Royal Pharmaceutical Society in Scotland discussed the future of the pharmacy workforce with the Cabinet Secretary for Health and Social Care, during a panel discussion on the future of the health and care workforce at the SNP conference in Aberdeen on 17 October. RPS Director for Scotland, Laura Wilson, participated in the discussion alongside representatives from other health professional organisations, and highlighted the challenges and opportunities for the pharmacy workforce in Scotland.
Laura described the challenges around both attracting potential pharmacists into the profession and encouraging pharmacists to stay within the profession, and discussed solutions to this, including:
- The need for effective workforce planning for pharmacists, similar to what is already in place for other healthcare professions so we know what we need to recruit to ensure adequate provision of pharmacy services.
- Ensuring that pharmacists are provided with the roles and appropriate skill mix to allow them to make full use of their clinical knowledge and skills. (By 2026, all pharmacists will come out of their undergraduate training as prescribers.)
- Looking at different education models to ensure pharmacy training is accessible, and which will support recruitment and retention, particularly in remote and rural areas.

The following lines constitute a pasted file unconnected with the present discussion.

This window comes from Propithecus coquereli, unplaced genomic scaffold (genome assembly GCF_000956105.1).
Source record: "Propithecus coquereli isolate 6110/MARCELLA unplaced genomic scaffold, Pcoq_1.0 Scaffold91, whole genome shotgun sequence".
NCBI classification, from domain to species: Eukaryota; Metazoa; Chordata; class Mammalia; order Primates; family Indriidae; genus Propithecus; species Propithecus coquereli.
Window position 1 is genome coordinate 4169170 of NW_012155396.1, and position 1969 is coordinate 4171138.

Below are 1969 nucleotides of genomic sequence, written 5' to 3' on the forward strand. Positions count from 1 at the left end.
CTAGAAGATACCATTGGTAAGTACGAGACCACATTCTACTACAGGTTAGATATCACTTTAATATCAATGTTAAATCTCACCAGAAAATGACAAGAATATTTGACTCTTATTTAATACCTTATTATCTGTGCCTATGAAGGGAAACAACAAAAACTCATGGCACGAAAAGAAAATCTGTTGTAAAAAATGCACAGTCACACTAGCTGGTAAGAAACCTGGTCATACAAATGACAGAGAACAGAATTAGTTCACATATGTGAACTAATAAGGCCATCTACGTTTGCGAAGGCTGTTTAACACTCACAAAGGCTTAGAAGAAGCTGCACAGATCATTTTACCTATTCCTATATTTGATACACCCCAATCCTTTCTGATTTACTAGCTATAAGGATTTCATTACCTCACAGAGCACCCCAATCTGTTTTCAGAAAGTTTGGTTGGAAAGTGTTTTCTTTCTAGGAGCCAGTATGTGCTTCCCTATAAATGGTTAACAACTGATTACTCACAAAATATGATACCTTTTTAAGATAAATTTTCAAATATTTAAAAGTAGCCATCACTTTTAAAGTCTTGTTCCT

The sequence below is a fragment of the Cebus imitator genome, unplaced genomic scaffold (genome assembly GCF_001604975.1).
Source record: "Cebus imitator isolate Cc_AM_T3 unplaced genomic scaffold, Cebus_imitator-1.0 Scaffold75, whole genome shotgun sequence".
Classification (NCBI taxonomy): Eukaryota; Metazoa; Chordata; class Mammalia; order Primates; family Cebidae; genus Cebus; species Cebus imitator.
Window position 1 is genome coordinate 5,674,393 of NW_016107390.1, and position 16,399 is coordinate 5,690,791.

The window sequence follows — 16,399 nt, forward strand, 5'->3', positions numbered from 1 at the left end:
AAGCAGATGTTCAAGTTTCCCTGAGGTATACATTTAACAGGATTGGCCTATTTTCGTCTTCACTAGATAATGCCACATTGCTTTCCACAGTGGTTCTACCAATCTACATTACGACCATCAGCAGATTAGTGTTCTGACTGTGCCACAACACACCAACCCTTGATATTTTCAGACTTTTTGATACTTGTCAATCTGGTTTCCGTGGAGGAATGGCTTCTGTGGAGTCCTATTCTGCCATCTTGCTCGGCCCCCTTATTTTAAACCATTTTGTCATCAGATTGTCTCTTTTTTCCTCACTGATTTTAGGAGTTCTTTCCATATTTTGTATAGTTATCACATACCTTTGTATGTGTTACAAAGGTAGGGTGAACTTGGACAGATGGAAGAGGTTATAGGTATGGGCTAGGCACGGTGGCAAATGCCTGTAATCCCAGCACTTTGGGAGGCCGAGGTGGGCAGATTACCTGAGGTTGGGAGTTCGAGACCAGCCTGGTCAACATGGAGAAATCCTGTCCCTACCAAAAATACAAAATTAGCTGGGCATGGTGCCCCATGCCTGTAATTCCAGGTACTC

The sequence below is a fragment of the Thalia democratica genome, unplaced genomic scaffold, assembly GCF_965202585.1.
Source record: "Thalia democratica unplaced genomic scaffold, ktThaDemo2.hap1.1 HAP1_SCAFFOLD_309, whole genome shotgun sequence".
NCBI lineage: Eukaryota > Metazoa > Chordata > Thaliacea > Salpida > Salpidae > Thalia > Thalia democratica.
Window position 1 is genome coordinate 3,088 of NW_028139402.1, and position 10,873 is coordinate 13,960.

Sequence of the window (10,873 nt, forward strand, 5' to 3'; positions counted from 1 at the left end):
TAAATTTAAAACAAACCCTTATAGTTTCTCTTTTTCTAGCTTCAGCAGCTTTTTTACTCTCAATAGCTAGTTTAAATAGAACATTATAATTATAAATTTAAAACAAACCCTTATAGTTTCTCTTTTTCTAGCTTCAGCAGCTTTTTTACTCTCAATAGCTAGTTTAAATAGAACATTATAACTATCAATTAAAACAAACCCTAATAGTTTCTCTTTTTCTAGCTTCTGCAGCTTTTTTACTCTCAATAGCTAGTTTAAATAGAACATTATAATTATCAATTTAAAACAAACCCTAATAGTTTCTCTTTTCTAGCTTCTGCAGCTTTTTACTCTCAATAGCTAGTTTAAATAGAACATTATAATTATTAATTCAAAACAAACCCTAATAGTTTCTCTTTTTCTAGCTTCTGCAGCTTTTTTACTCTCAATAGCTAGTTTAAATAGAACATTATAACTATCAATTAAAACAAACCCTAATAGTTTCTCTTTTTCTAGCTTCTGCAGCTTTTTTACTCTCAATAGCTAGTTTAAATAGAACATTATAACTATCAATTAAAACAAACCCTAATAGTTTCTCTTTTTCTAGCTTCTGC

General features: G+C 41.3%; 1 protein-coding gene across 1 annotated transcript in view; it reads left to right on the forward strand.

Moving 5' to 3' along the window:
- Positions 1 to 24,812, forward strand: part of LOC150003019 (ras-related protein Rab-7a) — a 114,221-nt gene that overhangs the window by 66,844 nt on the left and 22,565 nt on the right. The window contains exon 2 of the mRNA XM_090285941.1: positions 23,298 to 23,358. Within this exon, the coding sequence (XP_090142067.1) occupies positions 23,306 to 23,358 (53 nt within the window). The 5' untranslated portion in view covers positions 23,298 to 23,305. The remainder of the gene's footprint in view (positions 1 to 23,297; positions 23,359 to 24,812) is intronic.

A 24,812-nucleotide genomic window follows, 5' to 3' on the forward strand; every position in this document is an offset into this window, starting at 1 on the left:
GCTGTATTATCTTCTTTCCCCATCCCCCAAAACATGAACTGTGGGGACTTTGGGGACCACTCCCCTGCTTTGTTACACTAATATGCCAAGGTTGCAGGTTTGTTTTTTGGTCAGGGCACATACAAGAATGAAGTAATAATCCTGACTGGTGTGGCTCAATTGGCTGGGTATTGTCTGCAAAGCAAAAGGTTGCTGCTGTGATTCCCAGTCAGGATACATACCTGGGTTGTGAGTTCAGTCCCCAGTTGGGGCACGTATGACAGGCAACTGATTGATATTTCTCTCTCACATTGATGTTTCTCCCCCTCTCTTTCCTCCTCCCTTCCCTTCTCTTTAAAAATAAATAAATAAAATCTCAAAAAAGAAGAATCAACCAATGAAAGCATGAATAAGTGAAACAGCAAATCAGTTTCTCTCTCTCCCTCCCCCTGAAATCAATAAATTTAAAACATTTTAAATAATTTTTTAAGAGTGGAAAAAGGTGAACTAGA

- Specifically supporting recruitment to remote and rural areas by improving transport infrastructure, ensuring availability of housing and childcare options for working parents.
- Putting in place better IT systems, most importantly shared patient data, to support holistic decision making and enable pharmacists to make best use of their prescribing skills. Laura stated that this would be transformational for pharmacy practice.
Speaking after the fringe session, Laura said:
“This was a great opportunity to discuss with the Cabinet Secretary the challenges which exist for the pharmacy workforce in Scotland, and to highlight some of the solutions which need to be implemented to ensure a pharmacy workforce in Scotland which is fit for the future.
“I was particularly encouraged by Michael Matheson’s comments on wishing to see training models for healthcare reformed so those in remote or rural regions who want to train in a specialism would be able to obtain the relevant training and qualifications locally. This would be of great benefit, particularly to remote and rural areas of Scotland which struggle to recruit and retain pharmacists who have trained in Aberdeen and Glasgow.
“One action which Scottish Government could take immediately and would be transformational for the pharmacy workforce in Scotland would be providing pharmacists with access to patient records, so they could make best use of their prescribing skills and treat patients holistically. This is something RPS in Scotland will continue to advocate very strongly for.”
(Photo credit: Andrew Perry)